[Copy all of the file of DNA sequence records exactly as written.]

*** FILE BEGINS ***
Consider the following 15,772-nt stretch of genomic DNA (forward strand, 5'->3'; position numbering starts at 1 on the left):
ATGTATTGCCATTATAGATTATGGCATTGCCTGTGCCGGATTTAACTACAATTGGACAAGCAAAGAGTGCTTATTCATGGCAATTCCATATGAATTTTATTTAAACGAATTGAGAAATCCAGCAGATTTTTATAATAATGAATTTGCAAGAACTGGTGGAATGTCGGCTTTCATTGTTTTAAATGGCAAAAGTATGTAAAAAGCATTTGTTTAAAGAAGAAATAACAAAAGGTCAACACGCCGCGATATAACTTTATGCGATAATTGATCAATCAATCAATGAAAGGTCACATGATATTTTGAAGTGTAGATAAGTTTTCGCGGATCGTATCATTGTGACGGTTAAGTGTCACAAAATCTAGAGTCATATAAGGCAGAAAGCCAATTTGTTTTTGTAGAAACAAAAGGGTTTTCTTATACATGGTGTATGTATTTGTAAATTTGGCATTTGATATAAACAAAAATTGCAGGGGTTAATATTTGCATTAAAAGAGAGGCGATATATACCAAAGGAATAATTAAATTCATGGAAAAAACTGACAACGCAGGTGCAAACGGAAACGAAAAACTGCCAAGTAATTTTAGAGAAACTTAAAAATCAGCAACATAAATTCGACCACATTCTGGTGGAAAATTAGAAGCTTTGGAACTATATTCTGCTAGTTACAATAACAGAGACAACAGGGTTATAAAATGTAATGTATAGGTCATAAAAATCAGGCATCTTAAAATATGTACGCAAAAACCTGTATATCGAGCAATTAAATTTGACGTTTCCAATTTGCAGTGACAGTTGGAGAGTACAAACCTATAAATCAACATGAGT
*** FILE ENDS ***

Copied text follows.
Consider the following 15,772-nt stretch of genomic DNA (forward strand, 5'->3'; position numbering starts at 1 on the left):
ATGTATTGCCATTATAGATTATGGCATTGCCTGTGCCGGATTTAACTACAATTGGACAAGCAAAGAGTGCTTATTCATGGCAATTCCATATGAATTTTATTTAAACGAATTGAGAAATCCAGCAGATTTTTATAATAATGAATTTGCAAGAACTGGTGGAATGTCGGCTTTCATTGTTTTAAATGGCAAAAGTATGTAAAAAGCATTTGTTTAAAGAAGAAATAACAAAAGGTCAACACGCCGCGATATAACTTTATGCGATAATTGATCAATCAATCAATGAAAGGTCACATGATATTTTGAAGTGTAGATAAGTTTTCGCGGATCGTATCATTGTGACGGTTAAGTGTCACAAAATCTAGAGTCATATAAGGCAGAAAGCCAATTTGTTTTTGTAGAAACAAAAGGGTTTTCTTATACATGGTGTATGTATTTGTAAATTTGGCATTTGATATAAACAAAAATTGCAGGGGTTAATATTTGCATTAAAAGAGAGGCGATATATACCAAAGGAATAATTAAATTCATGGAAAAAACTGACAACGCAGGTGCAAACGGAAACGAAAAACTGCCAAGTAATTTTAGAGAAACTTAAAAATCAGCAACATAAATTCGACCACATTCTGGTGGAAAATTAGAAGCTTTGGAACTATATTCTGCTAGTTACAATAACAGAGACAACAGGGTTATAAAATGTAATGTATAGGTCATAAAAATCAGGCATCTTAAAATATGTACGCAAAAACCTGTATATCGAGCAATTAAATTTGACGTTTCCAATTTGCAGTGACAGTTGGAGAGTACAAACCTATAAATCAACATGAGT